People vow to pass on lessons from tragedy

People vow to pass on lessons from tragedy

In the afternoon of June 23, at the Peace Memorial Park, Mabuni in Itoman, a boy makes an offering of incense in the memorial service for the war dead. (Photograph taken by Tetsuzo Tokeshi)


June 24, 2013 Ryukyu Shimpo

On June 23, the day commemorating 68 years after the battle of Okinawa ended, the Okinawa Prefectural Government and Assembly held the Okinawa Memorial Service for all the war dead at the Peace Memorial Park, Mabuni in Itoman. Those present prayed for the souls of the more than 200,000 people killed in the battle and vowed to create lasting peace in the world. Such memorial services were held at various war monuments around Okinawa. In her speech, the chairwoman of Bereaved Families of Okinawa Prefecture War Dead Joint Association Naeko Teruya referred to the people’s growing opposition to the plan to relocate the facilities at U.S. Marine Corps Air Station Futenma to Henoko, Nago, and the additional deployment of MV-22 Osprey to Futenma this summer. She said, “There is no way that we bereaved families can accept these things. We want to have the Futenma base moved out of Okinawa.” Chairman of the Okinawa Prefectural Assembly Masaharu Kina voiced the feelings of the people saying, “We are reaching the limits of our patience towards the unjust treatment that is repeatedly forced upon the Okinawan people.”

Early that morning, many people visited the Peace Memorial Park to place flowers by the engraved inscriptions on the Cornerstone of Peace. Some older people told their children and grandchildren about their experiences during the war while tracing their fingers on the names of the war dead. People in the peace memorial parade departed from Itoman City Hall at 9:00 a.m., joining the memorial service after walking through the area that had been the bloodiest battlefield in the southern part of Okinawa Island.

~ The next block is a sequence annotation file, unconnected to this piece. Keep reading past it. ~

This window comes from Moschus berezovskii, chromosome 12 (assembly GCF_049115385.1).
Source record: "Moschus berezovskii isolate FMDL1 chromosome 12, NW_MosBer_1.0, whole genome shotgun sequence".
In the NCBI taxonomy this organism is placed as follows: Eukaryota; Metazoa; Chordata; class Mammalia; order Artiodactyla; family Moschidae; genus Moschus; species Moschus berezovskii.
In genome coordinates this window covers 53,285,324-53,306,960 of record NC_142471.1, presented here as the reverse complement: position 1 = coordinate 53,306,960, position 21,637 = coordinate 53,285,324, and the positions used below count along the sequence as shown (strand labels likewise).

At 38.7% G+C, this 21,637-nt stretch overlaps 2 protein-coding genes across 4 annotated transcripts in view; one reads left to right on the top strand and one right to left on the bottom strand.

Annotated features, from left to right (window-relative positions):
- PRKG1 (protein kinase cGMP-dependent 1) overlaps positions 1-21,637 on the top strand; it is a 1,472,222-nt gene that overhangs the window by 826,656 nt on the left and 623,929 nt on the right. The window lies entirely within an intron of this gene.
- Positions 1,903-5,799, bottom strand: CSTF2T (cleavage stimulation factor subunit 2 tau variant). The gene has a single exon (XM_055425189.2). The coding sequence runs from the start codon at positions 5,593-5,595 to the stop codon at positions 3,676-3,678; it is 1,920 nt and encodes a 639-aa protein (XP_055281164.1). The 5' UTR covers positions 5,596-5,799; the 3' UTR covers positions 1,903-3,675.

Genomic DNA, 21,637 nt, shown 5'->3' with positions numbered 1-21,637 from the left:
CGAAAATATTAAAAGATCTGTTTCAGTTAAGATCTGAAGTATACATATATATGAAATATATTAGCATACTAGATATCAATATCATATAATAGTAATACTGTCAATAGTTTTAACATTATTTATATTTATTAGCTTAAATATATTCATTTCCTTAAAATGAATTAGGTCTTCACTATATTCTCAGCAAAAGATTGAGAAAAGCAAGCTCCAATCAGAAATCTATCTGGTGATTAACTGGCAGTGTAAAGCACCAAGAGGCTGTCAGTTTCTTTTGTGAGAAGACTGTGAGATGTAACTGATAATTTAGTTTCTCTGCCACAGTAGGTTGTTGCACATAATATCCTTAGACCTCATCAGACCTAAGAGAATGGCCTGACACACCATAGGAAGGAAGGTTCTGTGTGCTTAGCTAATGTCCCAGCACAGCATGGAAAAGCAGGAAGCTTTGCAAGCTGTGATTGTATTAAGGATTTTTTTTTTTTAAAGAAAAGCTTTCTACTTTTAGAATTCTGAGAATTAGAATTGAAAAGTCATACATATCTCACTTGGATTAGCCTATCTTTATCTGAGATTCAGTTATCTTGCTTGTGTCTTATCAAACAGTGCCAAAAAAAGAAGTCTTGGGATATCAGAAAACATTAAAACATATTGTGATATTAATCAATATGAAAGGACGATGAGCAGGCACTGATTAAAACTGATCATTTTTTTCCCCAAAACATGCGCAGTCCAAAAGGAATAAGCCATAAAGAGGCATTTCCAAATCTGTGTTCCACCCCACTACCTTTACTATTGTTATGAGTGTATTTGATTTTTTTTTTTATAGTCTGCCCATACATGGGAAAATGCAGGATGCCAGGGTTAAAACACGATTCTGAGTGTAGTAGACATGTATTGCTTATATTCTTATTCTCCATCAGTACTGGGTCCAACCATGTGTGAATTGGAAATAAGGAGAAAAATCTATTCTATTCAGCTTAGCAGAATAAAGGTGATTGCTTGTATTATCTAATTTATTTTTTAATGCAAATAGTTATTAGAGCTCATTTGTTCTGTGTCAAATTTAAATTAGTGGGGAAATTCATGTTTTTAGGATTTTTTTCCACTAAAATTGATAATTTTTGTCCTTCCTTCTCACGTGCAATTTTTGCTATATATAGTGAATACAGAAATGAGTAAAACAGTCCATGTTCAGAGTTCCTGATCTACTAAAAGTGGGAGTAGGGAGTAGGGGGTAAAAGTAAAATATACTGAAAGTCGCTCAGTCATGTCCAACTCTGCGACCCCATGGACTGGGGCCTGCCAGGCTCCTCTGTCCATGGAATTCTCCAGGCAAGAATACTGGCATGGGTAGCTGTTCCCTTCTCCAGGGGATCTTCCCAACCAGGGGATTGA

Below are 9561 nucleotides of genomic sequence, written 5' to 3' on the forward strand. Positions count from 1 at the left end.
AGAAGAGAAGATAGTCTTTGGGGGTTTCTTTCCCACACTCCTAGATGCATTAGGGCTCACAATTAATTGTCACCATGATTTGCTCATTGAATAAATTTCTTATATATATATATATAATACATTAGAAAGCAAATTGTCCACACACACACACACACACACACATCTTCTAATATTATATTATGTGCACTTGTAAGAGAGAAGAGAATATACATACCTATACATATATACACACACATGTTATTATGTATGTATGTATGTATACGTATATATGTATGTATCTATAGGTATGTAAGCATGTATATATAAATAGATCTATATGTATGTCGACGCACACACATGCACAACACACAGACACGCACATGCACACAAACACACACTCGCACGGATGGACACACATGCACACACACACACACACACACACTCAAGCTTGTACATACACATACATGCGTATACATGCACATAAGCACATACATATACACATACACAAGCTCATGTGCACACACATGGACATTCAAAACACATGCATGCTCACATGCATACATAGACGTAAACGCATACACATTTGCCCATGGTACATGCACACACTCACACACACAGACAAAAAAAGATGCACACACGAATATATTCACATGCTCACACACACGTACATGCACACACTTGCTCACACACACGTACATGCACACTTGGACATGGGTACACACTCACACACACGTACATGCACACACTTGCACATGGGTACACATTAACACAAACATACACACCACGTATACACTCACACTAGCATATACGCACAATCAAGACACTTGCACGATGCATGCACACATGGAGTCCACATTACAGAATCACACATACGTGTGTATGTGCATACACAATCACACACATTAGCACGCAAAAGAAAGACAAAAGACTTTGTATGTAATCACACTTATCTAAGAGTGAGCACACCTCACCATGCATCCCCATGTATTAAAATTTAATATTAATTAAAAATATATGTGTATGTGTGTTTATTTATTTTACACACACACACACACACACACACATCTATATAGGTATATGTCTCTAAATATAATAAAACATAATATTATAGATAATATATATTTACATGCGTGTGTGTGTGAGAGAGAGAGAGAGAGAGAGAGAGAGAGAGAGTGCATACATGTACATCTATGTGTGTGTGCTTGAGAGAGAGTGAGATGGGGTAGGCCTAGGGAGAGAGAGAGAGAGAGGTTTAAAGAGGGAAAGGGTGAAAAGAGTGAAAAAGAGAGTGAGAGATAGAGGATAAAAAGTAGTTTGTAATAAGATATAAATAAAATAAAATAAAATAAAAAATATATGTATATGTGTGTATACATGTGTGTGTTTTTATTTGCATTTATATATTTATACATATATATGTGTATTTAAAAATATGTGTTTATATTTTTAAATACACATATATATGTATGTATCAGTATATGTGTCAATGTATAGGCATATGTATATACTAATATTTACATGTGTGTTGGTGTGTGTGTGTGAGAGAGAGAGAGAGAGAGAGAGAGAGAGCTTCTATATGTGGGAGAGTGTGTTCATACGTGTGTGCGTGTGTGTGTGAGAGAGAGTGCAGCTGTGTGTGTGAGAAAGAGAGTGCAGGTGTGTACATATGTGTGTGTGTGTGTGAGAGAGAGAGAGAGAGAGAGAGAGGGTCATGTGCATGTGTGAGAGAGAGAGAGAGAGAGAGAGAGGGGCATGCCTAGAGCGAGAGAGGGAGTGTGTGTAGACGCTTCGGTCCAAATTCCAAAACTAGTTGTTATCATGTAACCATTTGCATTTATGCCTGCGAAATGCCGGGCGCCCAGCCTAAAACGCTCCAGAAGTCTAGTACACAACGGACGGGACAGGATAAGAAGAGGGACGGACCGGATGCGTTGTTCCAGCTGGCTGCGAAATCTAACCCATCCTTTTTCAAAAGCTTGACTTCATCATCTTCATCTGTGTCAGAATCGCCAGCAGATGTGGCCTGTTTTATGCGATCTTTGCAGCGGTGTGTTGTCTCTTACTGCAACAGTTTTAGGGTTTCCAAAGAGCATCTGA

About 5,800 people, including families of victims and distinguished guests attended the ceremony. At noon, everyone bowed their heads to offer silent prayers. In addition to Prime Minister Shinzo Abe, House of Representatives Speaker Fumiaki Ibuki and President of the House of Councilors Kenji Hirata, Foreign Minister Fumio Kishida, Defense Minister Itsunori Onodera and U.S. Ambassador John Roos took part. This is the first time that the foreign minister and defense minister have attended this ceremony. In the peace declaration of memorial service, Okinawa Governor Hirokazu Nakaima stressed, “We will pass on the lessons learned from the tragedy of the Battle of Okinawa. We have a strong desire to preserve the pacifist stance that Japan has created.” The governor referred to the no war clause of Article 9, which is the underlying principle of the Constitution of Japan. It could be viewed that the governor was expressing concern about the movement by the Abe administration to amend the constitution. Prime Minister Abe said, “Concentrating U.S. military bases in Okinawa has become a major burden on the people. I will do my best to lessen this even a little.”

Yuki Asato, a first-grade pupil of Kubura Elementary School on Yonaguni Island, was applauded when he read out his poem entitled, “Peace, it’s really nice.” This year, the Okinawa Prefectural Government has added the names of a further 62 people to the inscription on the Cornerstone of Peace, bringing the total number to 241,227.

(English translation by T&CT, Mark Ealey)

Glossary
Okinawa Memorial Service for war dead
This service was first held in 1952 under the United States’ administration, but now, the Okinawa Prefectural Government holds it annually. In the 33rd Memorial Service in 1977, the 32nd anniversary of the Battle of Okinawa, then Governor Koichi Taira first read out a peace declaration designed to realize lasting world peace. In 1990 Toshiki Kaifu became the first serving prime minister to attend the ceremony.

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